Dipoto’s first big move as M’s GM is deciding on McClendon
SEATTLE (AP) Now the wait begins to see what the first big move of Jerry Dipoto’s tenure as general manager of the Seattle Mariners will be.
Does Lloyd McClendon return as manager in 2016? Or does Dipoto change field managers and bring in his own choice?
”I look in the mirror every night and I know I gave it everything I had every day,” McClendon said. ”My players gave me everything they had every day. Some nights it was good enough, some nights it wasn’t very good. But, the effort was always there. Obviously, we’ve got to shore some things up from the talent standpoint.”
The 2015 Mariners were one of the biggest disappointments in baseball. Coming off an 87-win season and with expectations at a level not seen in more than a decade, the Mariners flopped because of an inconsistent bullpen, a sometimes shaky rotation and an offense that was non-existent for most of the first half of the season.
Instead of playing in the postseason for the first time since 2001, the Mariners now own the longest playoff drought in baseball at 14 seasons and counting. Seattle finished 76-86 after dropping nine of its final 11 games. The underachievement cost former general manager Jack Zduriencik his job and might end up costing McClendon his as well.
Seattle never recovered from a disastrous 2-9 homestand in late May and early June. The Mariners came off the road at 23-23 and by the time they left Seattle again, they were seven games below .500. The Mariners never again reached the .500 mark.
”That pretty much stuck us in a rut we were trying to get out of the rest of the way,” McClendon said.
Here’s a look at the 2015 Mariners and where they might go from here:
KEY HITS: It’s hard to argue with the signing of Nelson Cruz. The slugger put to rest the concerns of Safeco Field being an unfriendly ballpark for hitters with 44 home runs, second in the major leagues. Beyond just the homers, Cruz became a better overall hitter, with a .302 batting average and 93 RBIs.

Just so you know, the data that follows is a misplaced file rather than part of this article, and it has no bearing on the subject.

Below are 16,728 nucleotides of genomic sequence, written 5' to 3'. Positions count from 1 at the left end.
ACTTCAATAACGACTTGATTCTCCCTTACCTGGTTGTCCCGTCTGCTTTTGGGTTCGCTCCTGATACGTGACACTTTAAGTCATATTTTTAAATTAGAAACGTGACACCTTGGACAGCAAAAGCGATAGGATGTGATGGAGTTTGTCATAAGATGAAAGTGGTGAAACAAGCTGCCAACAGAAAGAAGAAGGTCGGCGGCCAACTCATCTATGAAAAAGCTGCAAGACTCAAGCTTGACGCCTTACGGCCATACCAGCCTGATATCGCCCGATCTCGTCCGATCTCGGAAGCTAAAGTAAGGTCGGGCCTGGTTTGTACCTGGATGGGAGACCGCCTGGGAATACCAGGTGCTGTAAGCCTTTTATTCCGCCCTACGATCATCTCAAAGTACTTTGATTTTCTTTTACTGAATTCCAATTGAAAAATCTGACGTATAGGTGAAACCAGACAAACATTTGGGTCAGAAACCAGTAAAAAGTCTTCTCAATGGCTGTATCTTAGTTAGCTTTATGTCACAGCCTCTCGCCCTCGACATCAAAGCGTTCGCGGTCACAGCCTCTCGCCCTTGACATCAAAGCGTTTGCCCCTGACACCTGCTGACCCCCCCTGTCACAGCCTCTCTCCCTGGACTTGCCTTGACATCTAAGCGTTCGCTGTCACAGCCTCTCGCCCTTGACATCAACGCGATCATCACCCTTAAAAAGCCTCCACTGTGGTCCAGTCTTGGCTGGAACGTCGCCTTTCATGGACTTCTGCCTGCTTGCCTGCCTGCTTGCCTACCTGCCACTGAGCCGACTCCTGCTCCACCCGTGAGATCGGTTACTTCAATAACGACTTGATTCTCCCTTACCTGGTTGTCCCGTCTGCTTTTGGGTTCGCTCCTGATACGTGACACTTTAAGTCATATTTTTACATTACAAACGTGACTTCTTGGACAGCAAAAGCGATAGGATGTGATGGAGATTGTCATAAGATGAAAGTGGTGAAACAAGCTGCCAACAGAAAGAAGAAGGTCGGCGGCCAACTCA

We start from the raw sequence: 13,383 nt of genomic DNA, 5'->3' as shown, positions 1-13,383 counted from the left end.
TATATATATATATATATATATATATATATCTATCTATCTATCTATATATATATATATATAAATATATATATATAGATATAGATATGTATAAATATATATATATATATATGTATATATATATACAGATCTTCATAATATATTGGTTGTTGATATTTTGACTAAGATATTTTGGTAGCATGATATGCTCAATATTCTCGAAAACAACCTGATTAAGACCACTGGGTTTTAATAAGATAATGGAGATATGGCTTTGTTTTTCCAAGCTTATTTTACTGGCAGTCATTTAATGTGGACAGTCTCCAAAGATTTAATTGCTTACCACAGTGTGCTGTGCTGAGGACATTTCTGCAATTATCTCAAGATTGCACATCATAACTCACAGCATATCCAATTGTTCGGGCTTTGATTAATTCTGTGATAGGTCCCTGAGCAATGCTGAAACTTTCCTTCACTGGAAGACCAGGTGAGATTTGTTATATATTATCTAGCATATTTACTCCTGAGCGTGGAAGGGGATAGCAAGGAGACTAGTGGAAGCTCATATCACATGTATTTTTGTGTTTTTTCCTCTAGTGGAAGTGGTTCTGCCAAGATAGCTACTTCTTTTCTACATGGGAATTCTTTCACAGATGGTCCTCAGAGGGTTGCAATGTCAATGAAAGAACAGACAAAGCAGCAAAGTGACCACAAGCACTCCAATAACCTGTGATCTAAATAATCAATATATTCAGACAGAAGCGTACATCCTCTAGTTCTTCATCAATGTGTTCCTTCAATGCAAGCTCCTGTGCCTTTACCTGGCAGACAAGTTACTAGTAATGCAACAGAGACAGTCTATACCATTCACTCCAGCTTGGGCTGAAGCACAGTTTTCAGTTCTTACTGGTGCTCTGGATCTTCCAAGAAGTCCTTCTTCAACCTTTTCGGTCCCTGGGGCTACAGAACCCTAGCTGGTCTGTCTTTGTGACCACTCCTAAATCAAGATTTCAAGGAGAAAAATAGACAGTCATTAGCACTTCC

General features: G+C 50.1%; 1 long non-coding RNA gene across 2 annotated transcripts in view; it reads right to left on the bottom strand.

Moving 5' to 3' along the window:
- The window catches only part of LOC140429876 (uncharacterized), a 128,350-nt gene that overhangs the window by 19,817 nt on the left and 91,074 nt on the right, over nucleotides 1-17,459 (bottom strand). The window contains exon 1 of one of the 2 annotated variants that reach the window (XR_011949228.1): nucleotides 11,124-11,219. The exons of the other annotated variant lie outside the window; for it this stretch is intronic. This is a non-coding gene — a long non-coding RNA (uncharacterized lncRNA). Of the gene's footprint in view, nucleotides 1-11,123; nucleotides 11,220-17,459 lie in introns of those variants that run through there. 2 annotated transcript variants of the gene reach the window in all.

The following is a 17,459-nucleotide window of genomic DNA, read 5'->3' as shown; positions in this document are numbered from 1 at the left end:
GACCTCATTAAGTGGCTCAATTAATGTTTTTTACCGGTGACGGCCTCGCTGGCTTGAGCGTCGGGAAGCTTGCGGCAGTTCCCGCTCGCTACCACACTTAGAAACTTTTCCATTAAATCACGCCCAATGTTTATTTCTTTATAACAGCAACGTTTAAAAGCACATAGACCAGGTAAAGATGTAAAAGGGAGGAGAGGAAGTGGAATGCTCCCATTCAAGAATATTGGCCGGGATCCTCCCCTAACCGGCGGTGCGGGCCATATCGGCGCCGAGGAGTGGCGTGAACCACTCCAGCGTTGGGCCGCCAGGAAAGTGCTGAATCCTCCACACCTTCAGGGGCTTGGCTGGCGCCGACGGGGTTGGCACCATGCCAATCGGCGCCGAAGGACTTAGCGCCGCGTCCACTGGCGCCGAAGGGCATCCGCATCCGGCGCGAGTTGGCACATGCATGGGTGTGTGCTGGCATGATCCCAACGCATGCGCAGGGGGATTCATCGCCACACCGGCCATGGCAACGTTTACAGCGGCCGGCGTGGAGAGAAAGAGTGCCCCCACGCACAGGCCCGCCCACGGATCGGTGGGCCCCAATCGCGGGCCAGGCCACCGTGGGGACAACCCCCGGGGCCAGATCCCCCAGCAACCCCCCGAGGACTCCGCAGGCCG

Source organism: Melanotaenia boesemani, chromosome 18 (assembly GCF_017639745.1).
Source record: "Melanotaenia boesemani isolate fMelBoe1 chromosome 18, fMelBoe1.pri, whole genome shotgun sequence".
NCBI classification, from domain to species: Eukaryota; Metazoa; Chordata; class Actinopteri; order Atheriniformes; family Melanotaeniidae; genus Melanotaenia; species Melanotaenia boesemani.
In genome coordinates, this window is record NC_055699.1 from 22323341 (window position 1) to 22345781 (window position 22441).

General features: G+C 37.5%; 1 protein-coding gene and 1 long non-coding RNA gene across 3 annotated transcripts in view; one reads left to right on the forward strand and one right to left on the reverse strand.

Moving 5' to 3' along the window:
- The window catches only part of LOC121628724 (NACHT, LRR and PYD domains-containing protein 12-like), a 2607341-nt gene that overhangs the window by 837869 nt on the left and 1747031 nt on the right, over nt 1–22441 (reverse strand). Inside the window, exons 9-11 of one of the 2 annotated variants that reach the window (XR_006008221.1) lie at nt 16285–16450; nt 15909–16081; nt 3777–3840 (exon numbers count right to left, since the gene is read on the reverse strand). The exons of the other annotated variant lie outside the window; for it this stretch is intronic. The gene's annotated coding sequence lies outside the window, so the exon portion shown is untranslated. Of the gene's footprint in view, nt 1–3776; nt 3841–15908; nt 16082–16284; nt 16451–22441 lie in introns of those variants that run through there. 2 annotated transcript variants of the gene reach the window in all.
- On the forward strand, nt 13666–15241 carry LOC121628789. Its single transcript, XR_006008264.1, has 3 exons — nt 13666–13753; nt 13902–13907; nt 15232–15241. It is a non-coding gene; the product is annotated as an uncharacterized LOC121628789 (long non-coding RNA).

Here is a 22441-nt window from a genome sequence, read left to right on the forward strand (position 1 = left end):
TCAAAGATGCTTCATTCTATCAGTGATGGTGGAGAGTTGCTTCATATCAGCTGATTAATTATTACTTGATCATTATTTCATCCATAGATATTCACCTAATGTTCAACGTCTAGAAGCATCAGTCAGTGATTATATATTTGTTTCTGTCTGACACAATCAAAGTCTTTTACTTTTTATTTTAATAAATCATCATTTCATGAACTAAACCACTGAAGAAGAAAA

”I didn’t come here to try to hit 44 homers. I came here to try to help my team win games. I guess I came up short,” Cruz said.
Felix Hernandez continued to be one of the top pitchers in baseball with 18 wins, but was highly critical of his own performance this season.
”I’m not happy with what I did this year,” Hernandez said. ”I’ve got to prepare myself for next year now and do better.”
COSTLY ERRORS: While much of the attention was placed on the lack of offense in the first half, McClendon’s biggest disappointment at the All-Star break was Seattle’s bullpen.
The offense came around, but the Mariners bullpen never got settled. A year after being the best relief staff in baseball, the Mariners’ bullpen was 20-36 had a 4.17 ERA and had 24 blown saves. That was tied for the fifth-most blown saves in franchise history.
WINTER SHOPPING LIST: Adding players on the periphery will be one of Dipoto’s offseason tasks. Seattle’s core is well set with Cano, Cruz, Kyle Seager and young versatile options in Ketel Marte and Brad Miller. But the Mariners must get more athletic in the outfield, find a couple of more arms in the rotation and add significant depth to a bullpen that simply did not have enough options.
WHAT TO DO: Seattle’s only major pending free agent is right-hander Hisashi Iwakuma, who turns 35 at the start of next season and has been slowed by injuries each of the past two seasons. Iwakuma finished 9-5 with a 3.54 ERA and threw the first no-hitter of his career this season, but made just 20 starts.
UP AND COMERS: Marte and starting pitcher Taijuan Walker are the most promising youngsters the Mariners will be counting on next season. Walker went 11-8 with a 4.56 ERA in 29 starts, while Marte hit .282 in 56 games.